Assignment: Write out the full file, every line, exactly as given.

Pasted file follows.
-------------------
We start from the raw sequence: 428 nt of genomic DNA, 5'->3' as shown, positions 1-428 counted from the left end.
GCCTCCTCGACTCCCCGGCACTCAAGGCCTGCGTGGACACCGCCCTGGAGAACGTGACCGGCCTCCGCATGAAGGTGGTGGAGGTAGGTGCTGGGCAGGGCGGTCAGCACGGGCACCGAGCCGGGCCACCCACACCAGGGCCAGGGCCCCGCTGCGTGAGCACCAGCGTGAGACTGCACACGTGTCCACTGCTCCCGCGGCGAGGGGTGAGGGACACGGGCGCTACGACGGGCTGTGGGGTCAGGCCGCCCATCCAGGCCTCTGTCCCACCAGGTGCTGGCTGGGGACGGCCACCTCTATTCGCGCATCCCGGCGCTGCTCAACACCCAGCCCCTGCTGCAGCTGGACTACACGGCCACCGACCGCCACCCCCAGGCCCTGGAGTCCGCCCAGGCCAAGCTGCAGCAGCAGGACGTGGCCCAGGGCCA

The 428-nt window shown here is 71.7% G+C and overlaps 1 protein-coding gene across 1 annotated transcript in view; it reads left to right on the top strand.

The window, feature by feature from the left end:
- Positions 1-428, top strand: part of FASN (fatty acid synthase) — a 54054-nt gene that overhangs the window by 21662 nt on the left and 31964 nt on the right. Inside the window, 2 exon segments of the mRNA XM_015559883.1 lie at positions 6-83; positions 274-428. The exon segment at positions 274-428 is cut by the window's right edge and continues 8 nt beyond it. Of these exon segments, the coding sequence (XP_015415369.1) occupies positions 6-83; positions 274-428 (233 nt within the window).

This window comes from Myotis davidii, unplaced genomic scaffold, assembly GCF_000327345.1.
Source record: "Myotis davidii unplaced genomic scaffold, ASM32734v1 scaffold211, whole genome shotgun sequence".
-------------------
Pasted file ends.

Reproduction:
We start from the raw sequence: 428 nt of genomic DNA, 5'->3' as shown, positions 1-428 counted from the left end.
GCCTCCTCGACTCCCCGGCACTCAAGGCCTGCGTGGACACCGCCCTGGAGAACGTGACCGGCCTCCGCATGAAGGTGGTGGAGGTAGGTGCTGGGCAGGGCGGTCAGCACGGGCACCGAGCCGGGCCACCCACACCAGGGCCAGGGCCCCGCTGCGTGAGCACCAGCGTGAGACTGCACACGTGTCCACTGCTCCCGCGGCGAGGGGTGAGGGACACGGGCGCTACGACGGGCTGTGGGGTCAGGCCGCCCATCCAGGCCTCTGTCCCACCAGGTGCTGGCTGGGGACGGCCACCTCTATTCGCGCATCCCGGCGCTGCTCAACACCCAGCCCCTGCTGCAGCTGGACTACACGGCCACCGACCGCCACCCCCAGGCCCTGGAGTCCGCCCAGGCCAAGCTGCAGCAGCAGGACGTGGCCCAGGGCCA

The 428-nt window shown here is 71.7% G+C and overlaps 1 protein-coding gene across 1 annotated transcript in view; it reads left to right on the top strand.

The window, feature by feature from the left end:
- Positions 1-428, top strand: part of FASN (fatty acid synthase) — a 54054-nt gene that overhangs the window by 21662 nt on the left and 31964 nt on the right. Inside the window, 2 exon segments of the mRNA XM_015559883.1 lie at positions 6-83; positions 274-428. The exon segment at positions 274-428 is cut by the window's right edge and continues 8 nt beyond it. Of these exon segments, the coding sequence (XP_015415369.1) occupies positions 6-83; positions 274-428 (233 nt within the window).

This window comes from Myotis davidii, unplaced genomic scaffold, assembly GCF_000327345.1.
Source record: "Myotis davidii unplaced genomic scaffold, ASM32734v1 scaffold211, whole genome shotgun sequence".